Kenny Wallace Working Harder with his "New Deal"

"Ninety Percent of the Game is Half Mental" HARRISBURG, N.C., (Feb. 1, 1999) - It was 1972 Baseball Hall of Famer Yogi Berra who said, "Ninety percent of the game is half mental." While Berra was indeed referring to his stick and ball...

"Ninety Percent of the Game is Half Mental"

HARRISBURG, N.C., (Feb. 1, 1999) - It was 1972 Baseball Hall of Famer Yogi Berra who said, "Ninety percent of the game is half mental." While Berra was indeed referring to his stick and ball profession, his famous Yogi-ism could also be applied to the motorsports arena, specifically, Kenny Wallace's preparation for the 1999 NASCAR Winston Cup Series season. Wallace has a new deal this year. Gone is the No. 81 team of FILMAR Racing, replaced by the No. 55 Square D team of Andy Petree Racing (APR). Along with Wallace's new deal comes renewed enthusiasm and spirit, buoyed by his teaming with longtime friend and fellow racer Ken Schrader. On the flip side of Wallace's optimism, lies a fear of not meeting the high expectations that he has set for himself. Wallace, the consummate optimist, parlays that fear into mental motivation. "I'm 35 years old and I've been let down too many times," said Wallace. "So, I figure that if I run scared and work harder than anybody else, that anything good will turn out great. "The expectations that I've set for myself are deep down in my soul. I'm nervous because I've set my goals so high. That's just the way a competitor is." Wallace has set a high mark for himself and the multi-car operation of APR, but it is a mark that is by no means unobtainable. He wants both cars, his Square D Chevrolet and the Skoal Bandit Chevrolet of teammate Schrader, to finish the season in the top-10 in points. Of course, wins and poles are the aim throughout the season, but Wallace's biggest goal is to be consistently strong at every race track he visits. "I want to finish more races than I ever have in my career," said Wallace. "If I'm having a bad day - a really horrible day, I want to finish in the top-15. This is my new lease on life, and I'm going to make the most of it." Being strong on the race track comes from being physically strong behind the wheel of the race car. Wallace's mental conditioning is offset by his physical preparedness for this year's grueling 34-race, 10-month schedule. "My work-out regimen begins every morning at 9 a.m.," said Wallace. "I'm lifting weights and I'm running. I'm not trying to become a body builder. That's not the goal. What I am doing is muscle toning. It's a total body workout. "The muscles that you use most often are the ones from your belly-button up. Having good triceps, biceps, pectorals and shoulders are a big asset. But you've got to have your lower body physically fit too. At Martinsville (Va.), you're pushing the brake pedal 1,000 times. If you haven't worked those muscles before, an already grueling race is going to become a painful race too. You'll end up going slower because you're not in shape." Being physically fit is also important to any driver so that he maintains his proper weight. In fact, a driver's weight is critical in the total weight distribution of their race car. Teams build their race cars light to begin with, so that they can add weight to particular areas of the race car depending on where they're competing. For instance, if a team is racing at a relatively flat race track, than much of the lead ballast that the team uses to bring their car up to the NASCAR mandated 3,400 pound weight limit is placed within the left side frame-rails. If a team is at a road course that encompasses a fairly equal number of left and right hand turns, then lead ballast is placed in equal amounts on both sides of the race car so that the car is equally balanced. A driver who weighs 180 pounds allows his team the opportunity to distribute more weight where they want to throughout the race car. On the other hand, a driver who weighs 200 pounds puts an extra 20 pounds in the seat of his race car that his team, obviously, cannot move. Wallace, who tips the scales at just over 180 pounds at five feet and 11 inches, enables his crew members to be more effective in their distribution of weight on the Square D Chevrolet. "While you may think that there's nothing ever wrong with you," said Wallace, "you shouldn't stop yourself from trying to make yourself better. That's why I'm doing what I'm doing."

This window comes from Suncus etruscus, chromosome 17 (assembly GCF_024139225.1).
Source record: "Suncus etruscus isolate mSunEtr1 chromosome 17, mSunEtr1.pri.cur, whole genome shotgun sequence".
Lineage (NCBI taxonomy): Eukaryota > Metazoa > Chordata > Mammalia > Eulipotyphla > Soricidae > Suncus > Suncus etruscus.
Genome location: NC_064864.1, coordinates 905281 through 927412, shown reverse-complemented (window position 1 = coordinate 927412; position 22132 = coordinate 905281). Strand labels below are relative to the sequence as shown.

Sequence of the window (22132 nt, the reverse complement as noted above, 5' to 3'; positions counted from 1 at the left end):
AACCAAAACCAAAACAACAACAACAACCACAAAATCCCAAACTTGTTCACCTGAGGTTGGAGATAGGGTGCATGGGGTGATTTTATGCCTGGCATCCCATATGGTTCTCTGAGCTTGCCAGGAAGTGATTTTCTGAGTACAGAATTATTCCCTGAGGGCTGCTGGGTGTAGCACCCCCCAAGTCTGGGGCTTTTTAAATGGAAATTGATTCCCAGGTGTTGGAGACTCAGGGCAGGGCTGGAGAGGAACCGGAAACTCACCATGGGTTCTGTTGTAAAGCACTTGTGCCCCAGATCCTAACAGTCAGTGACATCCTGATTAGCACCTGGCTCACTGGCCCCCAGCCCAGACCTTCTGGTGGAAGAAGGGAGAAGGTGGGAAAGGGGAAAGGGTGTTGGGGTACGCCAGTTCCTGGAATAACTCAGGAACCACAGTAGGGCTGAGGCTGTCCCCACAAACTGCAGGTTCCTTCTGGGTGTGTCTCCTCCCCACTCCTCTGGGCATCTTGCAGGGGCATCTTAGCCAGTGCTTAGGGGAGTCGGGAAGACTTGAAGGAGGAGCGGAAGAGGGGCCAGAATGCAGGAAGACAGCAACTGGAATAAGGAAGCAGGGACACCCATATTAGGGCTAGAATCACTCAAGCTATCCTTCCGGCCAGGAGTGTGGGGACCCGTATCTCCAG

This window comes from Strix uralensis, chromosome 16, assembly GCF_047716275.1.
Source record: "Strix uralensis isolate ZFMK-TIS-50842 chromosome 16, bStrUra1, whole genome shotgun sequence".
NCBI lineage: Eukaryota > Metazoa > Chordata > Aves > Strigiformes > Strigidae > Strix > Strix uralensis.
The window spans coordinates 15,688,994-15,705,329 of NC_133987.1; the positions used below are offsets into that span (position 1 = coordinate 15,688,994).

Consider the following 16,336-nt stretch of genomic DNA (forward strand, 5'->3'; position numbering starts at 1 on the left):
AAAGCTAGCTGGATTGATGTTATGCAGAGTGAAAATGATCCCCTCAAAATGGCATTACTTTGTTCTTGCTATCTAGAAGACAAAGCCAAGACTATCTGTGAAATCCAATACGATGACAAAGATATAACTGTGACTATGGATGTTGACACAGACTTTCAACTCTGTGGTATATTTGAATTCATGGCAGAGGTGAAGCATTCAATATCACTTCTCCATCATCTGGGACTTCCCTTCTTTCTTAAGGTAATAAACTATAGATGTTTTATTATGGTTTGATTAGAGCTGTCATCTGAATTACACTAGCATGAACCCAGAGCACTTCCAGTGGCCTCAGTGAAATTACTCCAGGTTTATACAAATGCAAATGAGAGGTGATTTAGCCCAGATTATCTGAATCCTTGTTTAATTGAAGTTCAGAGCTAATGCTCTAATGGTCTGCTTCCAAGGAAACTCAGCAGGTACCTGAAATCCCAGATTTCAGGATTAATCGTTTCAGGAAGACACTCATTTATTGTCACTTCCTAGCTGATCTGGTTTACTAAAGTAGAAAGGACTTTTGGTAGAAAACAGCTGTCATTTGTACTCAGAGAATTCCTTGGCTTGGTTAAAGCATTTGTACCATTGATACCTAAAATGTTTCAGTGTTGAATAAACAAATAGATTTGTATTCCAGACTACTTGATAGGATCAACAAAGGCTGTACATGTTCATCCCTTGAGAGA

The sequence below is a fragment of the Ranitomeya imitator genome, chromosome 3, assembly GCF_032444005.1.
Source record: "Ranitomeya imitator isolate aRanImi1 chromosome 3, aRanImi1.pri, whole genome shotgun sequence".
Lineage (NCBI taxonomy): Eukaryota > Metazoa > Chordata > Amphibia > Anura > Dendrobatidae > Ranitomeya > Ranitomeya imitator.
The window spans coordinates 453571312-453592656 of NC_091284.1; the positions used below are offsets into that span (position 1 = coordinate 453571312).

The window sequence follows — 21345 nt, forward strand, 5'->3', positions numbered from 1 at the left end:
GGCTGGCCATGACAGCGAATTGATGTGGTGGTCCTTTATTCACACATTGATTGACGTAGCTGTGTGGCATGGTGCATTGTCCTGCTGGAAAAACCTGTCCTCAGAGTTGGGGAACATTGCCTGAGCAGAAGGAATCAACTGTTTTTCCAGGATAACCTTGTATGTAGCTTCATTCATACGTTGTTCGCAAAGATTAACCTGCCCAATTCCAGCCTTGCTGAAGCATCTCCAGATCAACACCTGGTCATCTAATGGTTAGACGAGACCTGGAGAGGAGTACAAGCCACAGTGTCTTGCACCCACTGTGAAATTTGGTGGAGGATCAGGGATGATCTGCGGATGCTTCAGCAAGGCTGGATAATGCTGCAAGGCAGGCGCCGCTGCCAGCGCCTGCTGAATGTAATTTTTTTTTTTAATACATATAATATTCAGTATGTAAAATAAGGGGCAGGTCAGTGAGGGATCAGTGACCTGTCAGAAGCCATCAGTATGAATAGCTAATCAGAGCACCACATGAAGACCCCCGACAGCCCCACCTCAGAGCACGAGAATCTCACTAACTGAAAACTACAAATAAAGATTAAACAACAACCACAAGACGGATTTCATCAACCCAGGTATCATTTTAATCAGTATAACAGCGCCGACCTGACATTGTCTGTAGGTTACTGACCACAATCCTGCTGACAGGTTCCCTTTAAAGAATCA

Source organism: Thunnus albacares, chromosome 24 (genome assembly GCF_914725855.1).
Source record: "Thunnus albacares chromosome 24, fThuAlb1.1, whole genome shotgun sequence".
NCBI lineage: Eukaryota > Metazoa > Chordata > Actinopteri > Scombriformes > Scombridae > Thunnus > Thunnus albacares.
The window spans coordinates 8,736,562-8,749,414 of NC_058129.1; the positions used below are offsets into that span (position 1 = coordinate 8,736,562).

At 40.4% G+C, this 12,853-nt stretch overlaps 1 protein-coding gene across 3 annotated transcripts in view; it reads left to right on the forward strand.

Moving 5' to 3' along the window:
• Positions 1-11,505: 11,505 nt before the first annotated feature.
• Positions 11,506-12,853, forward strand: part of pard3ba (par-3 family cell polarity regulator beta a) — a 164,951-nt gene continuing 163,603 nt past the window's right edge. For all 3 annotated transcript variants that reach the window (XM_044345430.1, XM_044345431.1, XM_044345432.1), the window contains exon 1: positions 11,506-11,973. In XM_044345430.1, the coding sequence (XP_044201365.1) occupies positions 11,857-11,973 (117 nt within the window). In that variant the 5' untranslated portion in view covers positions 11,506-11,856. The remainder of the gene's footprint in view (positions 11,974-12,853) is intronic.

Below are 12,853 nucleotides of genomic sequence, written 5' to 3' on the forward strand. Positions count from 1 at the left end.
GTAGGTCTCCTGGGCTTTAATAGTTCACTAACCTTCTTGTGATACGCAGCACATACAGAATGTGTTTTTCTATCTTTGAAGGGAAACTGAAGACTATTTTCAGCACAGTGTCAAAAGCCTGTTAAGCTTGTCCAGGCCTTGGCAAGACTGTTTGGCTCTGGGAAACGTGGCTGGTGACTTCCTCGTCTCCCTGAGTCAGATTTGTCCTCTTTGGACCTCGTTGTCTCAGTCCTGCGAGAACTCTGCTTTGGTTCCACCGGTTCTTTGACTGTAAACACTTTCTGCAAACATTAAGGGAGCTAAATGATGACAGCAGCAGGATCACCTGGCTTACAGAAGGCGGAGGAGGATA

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Series NASCAR Cup
Drivers Ken Schrader , Kenny Wallace , Andy Petree